Students of most schools in Kiambu on Monday returned to their respective learning institution after enjoying about a week of half term break.
A spot check by the Kenya News Agency painted a near rush moment reminiscent to the New Year opening day situation.
The rush for transportation started on Sunday afternoon and intensified this morning with some of the parents taking a moment off their busy workstations to see their children board their means to school, some of them taking complete day-off to drive or escort their children up to school.
“I cannot take chances. I must take my child until I ensure she has been booked in just as I picked her last week,” Mrs. Njeri Maina, commented. She has a child at St. Scholastica Girls Boarding Primary School, Nairobi.
To most parents interviewed, the day was another stressful moment, most of them indicating that school managements expects them to clear fees balance barely a month after they drained their account for the new year reporting.
James Ng’ang’a from Ndumberi who was taking his son Nairobi to connect a vehicle to Tala in Machakos says that besides the fees arrears, the schools would expect parents to buy additional books they came up with during the first half of the school period.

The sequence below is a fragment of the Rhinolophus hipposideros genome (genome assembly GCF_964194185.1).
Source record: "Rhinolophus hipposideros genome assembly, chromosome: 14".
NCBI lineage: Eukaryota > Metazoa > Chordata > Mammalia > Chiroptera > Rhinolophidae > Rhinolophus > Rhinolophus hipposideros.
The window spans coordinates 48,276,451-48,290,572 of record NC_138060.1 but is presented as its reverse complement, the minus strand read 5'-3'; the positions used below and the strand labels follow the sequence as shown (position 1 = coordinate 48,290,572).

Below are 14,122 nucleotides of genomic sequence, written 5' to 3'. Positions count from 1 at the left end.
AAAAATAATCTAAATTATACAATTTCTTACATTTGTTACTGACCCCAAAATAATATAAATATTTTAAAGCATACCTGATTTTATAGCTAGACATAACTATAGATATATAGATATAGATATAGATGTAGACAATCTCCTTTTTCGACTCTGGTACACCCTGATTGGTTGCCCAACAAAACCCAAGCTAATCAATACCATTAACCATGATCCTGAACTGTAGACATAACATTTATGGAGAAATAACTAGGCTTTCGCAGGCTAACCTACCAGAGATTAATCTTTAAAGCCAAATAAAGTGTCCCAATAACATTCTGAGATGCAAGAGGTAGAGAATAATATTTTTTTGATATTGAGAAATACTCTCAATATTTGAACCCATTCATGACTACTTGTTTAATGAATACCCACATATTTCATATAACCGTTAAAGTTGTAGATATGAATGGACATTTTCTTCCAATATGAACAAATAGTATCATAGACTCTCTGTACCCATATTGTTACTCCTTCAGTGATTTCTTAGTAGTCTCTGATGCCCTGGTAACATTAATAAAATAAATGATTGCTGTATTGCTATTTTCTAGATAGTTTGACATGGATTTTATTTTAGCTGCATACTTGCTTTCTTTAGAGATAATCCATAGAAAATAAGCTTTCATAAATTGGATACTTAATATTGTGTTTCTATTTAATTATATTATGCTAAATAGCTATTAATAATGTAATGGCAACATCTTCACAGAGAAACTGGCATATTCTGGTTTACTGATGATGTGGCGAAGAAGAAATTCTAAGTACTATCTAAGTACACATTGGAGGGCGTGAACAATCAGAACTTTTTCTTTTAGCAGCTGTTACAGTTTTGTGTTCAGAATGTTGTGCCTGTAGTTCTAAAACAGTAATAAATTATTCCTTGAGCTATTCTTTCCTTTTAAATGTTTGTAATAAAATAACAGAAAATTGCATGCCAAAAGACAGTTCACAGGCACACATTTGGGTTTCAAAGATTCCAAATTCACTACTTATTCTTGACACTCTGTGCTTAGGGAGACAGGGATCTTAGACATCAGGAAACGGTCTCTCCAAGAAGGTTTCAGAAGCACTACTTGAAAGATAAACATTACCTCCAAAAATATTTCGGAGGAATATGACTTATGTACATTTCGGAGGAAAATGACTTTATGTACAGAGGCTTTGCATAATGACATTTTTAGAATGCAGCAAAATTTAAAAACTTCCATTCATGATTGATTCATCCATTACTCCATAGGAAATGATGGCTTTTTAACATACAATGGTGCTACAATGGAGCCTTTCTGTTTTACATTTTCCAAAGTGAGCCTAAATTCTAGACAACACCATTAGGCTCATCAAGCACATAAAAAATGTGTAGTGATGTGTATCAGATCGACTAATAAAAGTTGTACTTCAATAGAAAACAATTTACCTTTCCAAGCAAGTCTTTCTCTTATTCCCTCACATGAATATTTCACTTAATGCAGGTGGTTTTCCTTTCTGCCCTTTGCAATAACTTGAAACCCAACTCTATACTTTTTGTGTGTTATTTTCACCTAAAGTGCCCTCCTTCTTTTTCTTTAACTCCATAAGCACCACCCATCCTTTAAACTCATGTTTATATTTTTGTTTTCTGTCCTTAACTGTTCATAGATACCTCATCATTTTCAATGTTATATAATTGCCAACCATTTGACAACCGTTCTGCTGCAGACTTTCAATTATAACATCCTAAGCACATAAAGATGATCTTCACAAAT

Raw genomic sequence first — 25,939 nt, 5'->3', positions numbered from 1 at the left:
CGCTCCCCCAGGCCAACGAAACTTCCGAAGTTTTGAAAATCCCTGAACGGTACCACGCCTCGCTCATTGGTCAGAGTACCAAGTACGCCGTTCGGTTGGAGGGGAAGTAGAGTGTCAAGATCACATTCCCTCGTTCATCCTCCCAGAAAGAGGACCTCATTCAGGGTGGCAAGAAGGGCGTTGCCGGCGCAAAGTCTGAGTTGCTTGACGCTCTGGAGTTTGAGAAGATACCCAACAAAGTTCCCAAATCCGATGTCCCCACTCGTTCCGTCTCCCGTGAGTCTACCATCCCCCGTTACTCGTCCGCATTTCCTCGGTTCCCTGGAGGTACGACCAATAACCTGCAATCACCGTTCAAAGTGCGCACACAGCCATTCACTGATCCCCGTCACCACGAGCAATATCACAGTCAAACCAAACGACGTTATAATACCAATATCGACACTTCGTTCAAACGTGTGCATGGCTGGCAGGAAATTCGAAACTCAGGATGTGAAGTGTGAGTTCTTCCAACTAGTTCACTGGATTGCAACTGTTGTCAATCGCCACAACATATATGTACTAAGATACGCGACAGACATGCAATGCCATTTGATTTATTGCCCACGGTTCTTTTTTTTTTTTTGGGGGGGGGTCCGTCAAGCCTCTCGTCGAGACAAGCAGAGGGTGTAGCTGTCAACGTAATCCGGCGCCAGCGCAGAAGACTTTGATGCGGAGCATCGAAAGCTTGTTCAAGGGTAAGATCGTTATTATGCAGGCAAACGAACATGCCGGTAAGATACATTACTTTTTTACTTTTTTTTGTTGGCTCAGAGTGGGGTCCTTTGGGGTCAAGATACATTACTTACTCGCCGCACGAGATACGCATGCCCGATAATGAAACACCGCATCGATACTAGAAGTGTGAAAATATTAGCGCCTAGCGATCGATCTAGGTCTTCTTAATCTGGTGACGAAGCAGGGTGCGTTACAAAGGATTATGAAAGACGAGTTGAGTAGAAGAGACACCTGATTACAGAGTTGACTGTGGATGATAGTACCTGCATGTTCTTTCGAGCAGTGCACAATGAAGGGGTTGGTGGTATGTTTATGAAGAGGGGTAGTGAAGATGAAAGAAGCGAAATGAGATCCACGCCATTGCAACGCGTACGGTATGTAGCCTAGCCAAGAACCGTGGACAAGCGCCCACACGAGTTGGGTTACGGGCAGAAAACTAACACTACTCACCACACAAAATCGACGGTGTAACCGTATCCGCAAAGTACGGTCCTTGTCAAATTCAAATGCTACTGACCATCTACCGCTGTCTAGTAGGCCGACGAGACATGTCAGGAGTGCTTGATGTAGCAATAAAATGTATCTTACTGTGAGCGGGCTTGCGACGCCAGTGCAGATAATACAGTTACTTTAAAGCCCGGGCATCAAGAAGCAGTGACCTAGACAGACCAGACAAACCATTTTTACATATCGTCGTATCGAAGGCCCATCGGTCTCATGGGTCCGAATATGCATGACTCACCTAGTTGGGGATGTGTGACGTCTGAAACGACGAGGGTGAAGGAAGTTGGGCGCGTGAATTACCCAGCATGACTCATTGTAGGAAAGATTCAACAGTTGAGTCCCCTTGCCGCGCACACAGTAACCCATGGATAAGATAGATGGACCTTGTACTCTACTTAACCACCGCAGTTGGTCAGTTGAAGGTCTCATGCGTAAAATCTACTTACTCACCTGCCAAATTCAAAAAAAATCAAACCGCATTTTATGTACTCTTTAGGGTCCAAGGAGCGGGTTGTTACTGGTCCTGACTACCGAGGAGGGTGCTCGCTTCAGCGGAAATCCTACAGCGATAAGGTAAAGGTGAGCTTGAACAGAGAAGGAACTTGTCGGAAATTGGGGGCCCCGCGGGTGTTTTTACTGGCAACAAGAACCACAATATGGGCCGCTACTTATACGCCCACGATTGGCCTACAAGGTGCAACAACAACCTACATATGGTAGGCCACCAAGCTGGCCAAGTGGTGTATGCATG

“The school normally has additional demands to parents that were not previously mentioned in the school proformas hence surprising them with materials they had not budgeted for or expected at all,” he lamented.
Most parents appealed to school administrations to be compassionate and allow them to pay at their own pace, arguing that every parent knows their responsibility and would always pay the fees whenever they received any form of income.
Ng’ang’a says that apart from the boy he was escorting to Tala and whom he had just taken there some two weeks ago, he has a form three girl also who boards and a second year student in Mt. Kenya University.
He says he depends on a few coffee plants, vegetables, three lactating cows and some poultry to carter for all family needs including school fees.
However, the stress seems to bother not only the parents as the children too feel the financial pressure.
Edgar Mugure, a form two student in Ololaisser High School, Kajiado, complained of inadequate pocket money for simple utilities in school including supplementing food ratio through additional snacks and bites at the school canteen.
“I was promised that I will be bought new shoes and a replacement of my tattered sweater but it seems I will have to survive with this since my brother who reported to form one exhausted all the money my parents had,” Mugure complained.
By Lang’at Edwins